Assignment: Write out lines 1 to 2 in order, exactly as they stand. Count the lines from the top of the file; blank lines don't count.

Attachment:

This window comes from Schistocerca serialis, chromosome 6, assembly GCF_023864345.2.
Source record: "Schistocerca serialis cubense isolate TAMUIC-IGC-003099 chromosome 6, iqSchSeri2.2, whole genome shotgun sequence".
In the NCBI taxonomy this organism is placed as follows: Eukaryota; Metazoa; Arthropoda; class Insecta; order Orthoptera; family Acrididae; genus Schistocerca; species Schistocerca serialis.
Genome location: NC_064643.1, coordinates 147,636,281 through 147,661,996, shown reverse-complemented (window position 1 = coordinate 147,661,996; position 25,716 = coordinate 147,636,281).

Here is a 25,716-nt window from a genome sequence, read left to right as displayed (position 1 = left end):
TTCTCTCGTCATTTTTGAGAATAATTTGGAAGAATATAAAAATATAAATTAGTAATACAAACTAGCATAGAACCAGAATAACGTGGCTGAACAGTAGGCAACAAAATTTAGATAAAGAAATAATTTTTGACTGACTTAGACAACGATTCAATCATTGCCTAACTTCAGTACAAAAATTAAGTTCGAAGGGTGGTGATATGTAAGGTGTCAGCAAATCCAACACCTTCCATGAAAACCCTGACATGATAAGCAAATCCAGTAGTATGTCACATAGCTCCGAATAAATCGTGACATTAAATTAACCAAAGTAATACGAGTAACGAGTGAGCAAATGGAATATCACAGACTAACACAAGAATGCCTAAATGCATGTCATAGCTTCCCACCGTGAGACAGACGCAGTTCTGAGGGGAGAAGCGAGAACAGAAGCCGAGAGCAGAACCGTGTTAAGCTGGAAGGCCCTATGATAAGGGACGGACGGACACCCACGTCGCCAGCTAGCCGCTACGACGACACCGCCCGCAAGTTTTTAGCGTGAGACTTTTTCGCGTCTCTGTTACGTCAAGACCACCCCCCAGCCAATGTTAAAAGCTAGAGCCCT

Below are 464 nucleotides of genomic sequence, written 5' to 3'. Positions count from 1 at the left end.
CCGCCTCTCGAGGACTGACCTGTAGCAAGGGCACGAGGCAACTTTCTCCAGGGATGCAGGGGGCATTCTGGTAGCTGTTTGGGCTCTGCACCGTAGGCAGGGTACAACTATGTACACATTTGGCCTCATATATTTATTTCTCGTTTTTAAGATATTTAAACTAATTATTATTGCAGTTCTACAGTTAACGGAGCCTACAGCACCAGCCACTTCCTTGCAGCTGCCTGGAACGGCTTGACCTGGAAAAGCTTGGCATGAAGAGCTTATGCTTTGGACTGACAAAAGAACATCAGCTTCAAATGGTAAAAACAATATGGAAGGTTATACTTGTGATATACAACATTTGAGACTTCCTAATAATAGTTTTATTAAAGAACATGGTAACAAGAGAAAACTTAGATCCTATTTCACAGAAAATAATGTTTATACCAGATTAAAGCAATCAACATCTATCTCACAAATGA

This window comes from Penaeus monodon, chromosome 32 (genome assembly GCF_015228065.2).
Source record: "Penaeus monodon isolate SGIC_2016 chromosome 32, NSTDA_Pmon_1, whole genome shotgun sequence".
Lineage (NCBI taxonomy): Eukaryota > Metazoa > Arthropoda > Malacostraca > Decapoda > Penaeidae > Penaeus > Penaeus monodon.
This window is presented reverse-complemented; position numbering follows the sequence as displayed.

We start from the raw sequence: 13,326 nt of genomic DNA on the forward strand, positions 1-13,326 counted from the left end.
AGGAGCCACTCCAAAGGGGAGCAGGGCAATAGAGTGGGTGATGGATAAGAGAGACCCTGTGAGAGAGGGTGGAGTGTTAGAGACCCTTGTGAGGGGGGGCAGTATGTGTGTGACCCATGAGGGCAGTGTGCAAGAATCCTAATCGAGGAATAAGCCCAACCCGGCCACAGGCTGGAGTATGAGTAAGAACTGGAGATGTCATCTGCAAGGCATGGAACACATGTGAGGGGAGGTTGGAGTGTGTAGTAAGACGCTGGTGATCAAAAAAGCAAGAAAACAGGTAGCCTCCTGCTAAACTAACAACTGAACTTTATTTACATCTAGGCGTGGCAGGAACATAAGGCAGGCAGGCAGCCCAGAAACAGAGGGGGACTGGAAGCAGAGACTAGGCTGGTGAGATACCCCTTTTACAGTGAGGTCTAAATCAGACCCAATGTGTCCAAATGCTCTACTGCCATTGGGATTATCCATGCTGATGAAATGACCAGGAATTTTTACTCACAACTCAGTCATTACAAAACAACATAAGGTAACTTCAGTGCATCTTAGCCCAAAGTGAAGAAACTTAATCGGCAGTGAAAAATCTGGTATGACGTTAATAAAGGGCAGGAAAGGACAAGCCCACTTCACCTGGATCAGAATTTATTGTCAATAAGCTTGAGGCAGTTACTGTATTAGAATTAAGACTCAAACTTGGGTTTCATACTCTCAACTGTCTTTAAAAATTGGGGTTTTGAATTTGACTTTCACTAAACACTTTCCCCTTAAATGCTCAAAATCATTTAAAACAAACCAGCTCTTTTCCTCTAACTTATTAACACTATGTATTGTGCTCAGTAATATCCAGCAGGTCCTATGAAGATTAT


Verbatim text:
This window comes from Schistocerca serialis, chromosome 6, assembly GCF_023864345.2.
Source record: "Schistocerca serialis cubense isolate TAMUIC-IGC-003099 chromosome 6, iqSchSeri2.2, whole genome shotgun sequence".